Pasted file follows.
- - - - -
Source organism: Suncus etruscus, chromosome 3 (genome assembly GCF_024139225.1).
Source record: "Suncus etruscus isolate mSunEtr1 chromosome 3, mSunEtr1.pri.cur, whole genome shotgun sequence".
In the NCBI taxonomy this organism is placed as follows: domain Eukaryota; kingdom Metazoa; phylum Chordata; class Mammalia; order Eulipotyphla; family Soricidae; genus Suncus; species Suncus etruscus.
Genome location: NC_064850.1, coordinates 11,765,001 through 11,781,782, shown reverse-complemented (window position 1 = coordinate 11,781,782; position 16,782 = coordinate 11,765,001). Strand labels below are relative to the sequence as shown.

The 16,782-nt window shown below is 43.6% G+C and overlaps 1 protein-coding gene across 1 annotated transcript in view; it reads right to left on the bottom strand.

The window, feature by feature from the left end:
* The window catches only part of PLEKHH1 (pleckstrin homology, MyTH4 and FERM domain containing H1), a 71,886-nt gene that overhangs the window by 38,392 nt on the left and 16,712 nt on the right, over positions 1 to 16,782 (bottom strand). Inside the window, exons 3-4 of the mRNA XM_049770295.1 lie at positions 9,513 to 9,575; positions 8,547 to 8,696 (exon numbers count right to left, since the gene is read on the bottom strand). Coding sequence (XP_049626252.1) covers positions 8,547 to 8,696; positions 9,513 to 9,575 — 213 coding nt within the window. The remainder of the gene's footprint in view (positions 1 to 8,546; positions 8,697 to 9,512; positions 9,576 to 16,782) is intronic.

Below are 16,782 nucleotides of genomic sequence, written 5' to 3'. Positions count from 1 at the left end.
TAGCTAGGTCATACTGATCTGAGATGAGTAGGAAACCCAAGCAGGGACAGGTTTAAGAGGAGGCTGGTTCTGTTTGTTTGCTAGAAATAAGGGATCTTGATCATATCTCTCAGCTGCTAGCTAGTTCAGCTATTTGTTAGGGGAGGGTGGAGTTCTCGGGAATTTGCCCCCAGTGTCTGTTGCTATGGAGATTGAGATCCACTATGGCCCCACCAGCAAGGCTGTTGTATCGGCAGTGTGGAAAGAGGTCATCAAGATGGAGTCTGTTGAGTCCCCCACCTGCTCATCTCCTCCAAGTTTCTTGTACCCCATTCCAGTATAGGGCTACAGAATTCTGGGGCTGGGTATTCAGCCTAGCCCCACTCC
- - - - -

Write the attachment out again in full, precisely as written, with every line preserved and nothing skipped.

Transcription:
Source organism: Suncus etruscus, chromosome 3 (genome assembly GCF_024139225.1).
Source record: "Suncus etruscus isolate mSunEtr1 chromosome 3, mSunEtr1.pri.cur, whole genome shotgun sequence".
In the NCBI taxonomy this organism is placed as follows: domain Eukaryota; kingdom Metazoa; phylum Chordata; class Mammalia; order Eulipotyphla; family Soricidae; genus Suncus; species Suncus etruscus.
Genome location: NC_064850.1, coordinates 11,765,001 through 11,781,782, shown reverse-complemented (window position 1 = coordinate 11,781,782; position 16,782 = coordinate 11,765,001). Strand labels below are relative to the sequence as shown.

The 16,782-nt window shown below is 43.6% G+C and overlaps 1 protein-coding gene across 1 annotated transcript in view; it reads right to left on the bottom strand.

The window, feature by feature from the left end:
* The window catches only part of PLEKHH1 (pleckstrin homology, MyTH4 and FERM domain containing H1), a 71,886-nt gene that overhangs the window by 38,392 nt on the left and 16,712 nt on the right, over positions 1 to 16,782 (bottom strand). Inside the window, exons 3-4 of the mRNA XM_049770295.1 lie at positions 9,513 to 9,575; positions 8,547 to 8,696 (exon numbers count right to left, since the gene is read on the bottom strand). Coding sequence (XP_049626252.1) covers positions 8,547 to 8,696; positions 9,513 to 9,575 — 213 coding nt within the window. The remainder of the gene's footprint in view (positions 1 to 8,546; positions 8,697 to 9,512; positions 9,576 to 16,782) is intronic.

Below are 16,782 nucleotides of genomic sequence, written 5' to 3'. Positions count from 1 at the left end.
TAGCTAGGTCATACTGATCTGAGATGAGTAGGAAACCCAAGCAGGGACAGGTTTAAGAGGAGGCTGGTTCTGTTTGTTTGCTAGAAATAAGGGATCTTGATCATATCTCTCAGCTGCTAGCTAGTTCAGCTATTTGTTAGGGGAGGGTGGAGTTCTCGGGAATTTGCCCCCAGTGTCTGTTGCTATGGAGATTGAGATCCACTATGGCCCCACCAGCAAGGCTGTTGTATCGGCAGTGTGGAAAGAGGTCATCAAGATGGAGTCTGTTGAGTCCCCCACCTGCTCATCTCCTCCAAGTTTCTTGTACCCCATTCCAGTATAGGGCTACAGAATTCTGGGGCTGGGTATTCAGCCTAGCCCCACTCC